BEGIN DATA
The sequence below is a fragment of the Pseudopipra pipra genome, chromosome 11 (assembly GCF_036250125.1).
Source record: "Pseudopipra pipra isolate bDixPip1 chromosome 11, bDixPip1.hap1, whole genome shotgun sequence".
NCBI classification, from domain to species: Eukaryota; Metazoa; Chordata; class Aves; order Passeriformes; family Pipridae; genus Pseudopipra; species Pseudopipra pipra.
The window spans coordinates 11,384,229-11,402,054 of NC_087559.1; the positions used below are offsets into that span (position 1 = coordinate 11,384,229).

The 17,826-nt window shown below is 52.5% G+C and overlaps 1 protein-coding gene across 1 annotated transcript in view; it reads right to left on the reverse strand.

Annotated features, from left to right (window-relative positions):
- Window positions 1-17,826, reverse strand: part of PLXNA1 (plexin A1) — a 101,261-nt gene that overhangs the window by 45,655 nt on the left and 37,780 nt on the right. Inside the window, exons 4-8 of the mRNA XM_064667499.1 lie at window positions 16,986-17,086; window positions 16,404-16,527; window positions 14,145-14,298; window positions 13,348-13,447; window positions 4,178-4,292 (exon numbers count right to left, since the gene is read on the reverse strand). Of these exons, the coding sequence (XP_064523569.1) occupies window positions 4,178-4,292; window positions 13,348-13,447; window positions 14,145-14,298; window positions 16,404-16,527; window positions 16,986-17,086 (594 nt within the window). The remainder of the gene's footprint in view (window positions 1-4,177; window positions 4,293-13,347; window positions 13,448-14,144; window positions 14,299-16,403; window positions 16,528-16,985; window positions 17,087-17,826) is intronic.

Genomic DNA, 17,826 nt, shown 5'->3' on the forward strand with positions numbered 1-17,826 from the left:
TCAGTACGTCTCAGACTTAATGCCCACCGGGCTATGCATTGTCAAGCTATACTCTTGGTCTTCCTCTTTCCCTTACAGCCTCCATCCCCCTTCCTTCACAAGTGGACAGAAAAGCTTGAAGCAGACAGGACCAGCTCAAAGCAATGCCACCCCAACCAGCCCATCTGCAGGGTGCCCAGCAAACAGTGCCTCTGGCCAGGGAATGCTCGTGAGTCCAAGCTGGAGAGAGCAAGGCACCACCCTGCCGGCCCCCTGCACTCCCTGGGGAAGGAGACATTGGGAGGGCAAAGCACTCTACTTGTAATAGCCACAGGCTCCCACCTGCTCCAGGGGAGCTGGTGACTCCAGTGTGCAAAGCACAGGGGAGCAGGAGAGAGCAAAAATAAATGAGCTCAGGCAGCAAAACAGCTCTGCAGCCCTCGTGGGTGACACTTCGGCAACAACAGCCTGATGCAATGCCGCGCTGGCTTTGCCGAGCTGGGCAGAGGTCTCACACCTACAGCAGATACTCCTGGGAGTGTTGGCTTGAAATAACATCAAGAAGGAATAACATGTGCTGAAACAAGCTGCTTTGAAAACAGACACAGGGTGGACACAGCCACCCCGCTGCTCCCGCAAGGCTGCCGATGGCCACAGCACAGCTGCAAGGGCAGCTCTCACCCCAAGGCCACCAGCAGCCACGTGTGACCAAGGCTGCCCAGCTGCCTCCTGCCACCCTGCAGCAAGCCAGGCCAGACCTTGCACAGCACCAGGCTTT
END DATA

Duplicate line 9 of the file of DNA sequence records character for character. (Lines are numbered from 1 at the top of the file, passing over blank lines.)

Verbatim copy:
TCAGTACGTCTCAGACTTAATGCCCACCGGGCTATGCATTGTCAAGCTATACTCTTGGTCTTCCTCTTTCCCTTACAGCCTCCATCCCCCTTCCTTCACAAGTGGACAGAAAAGCTTGAAGCAGACAGGACCAGCTCAAAGCAATGCCACCCCAACCAGCCCATCTGCAGGGTGCCCAGCAAACAGTGCCTCTGGCCAGGGAATGCTCGTGAGTCCAAGCTGGAGAGAGCAAGGCACCACCCTGCCGGCCCCCTGCACTCCCTGGGGAAGGAGACATTGGGAGGGCAAAGCACTCTACTTGTAATAGCCACAGGCTCCCACCTGCTCCAGGGGAGCTGGTGACTCCAGTGTGCAAAGCACAGGGGAGCAGGAGAGAGCAAAAATAAATGAGCTCAGGCAGCAAAACAGCTCTGCAGCCCTCGTGGGTGACACTTCGGCAACAACAGCCTGATGCAATGCCGCGCTGGCTTTGCCGAGCTGGGCAGAGGTCTCACACCTACAGCAGATACTCCTGGGAGTGTTGGCTTGAAATAACATCAAGAAGGAATAACATGTGCTGAAACAAGCTGCTTTGAAAACAGACACAGGGTGGACACAGCCACCCCGCTGCTCCCGCAAGGCTGCCGATGGCCACAGCACAGCTGCAAGGGCAGCTCTCACCCCAAGGCCACCAGCAGCCACGTGTGACCAAGGCTGCCCAGCTGCCTCCTGCCACCCTGCAGCAAGCCAGGCCAGACCTTGCACAGCACCAGGCTTT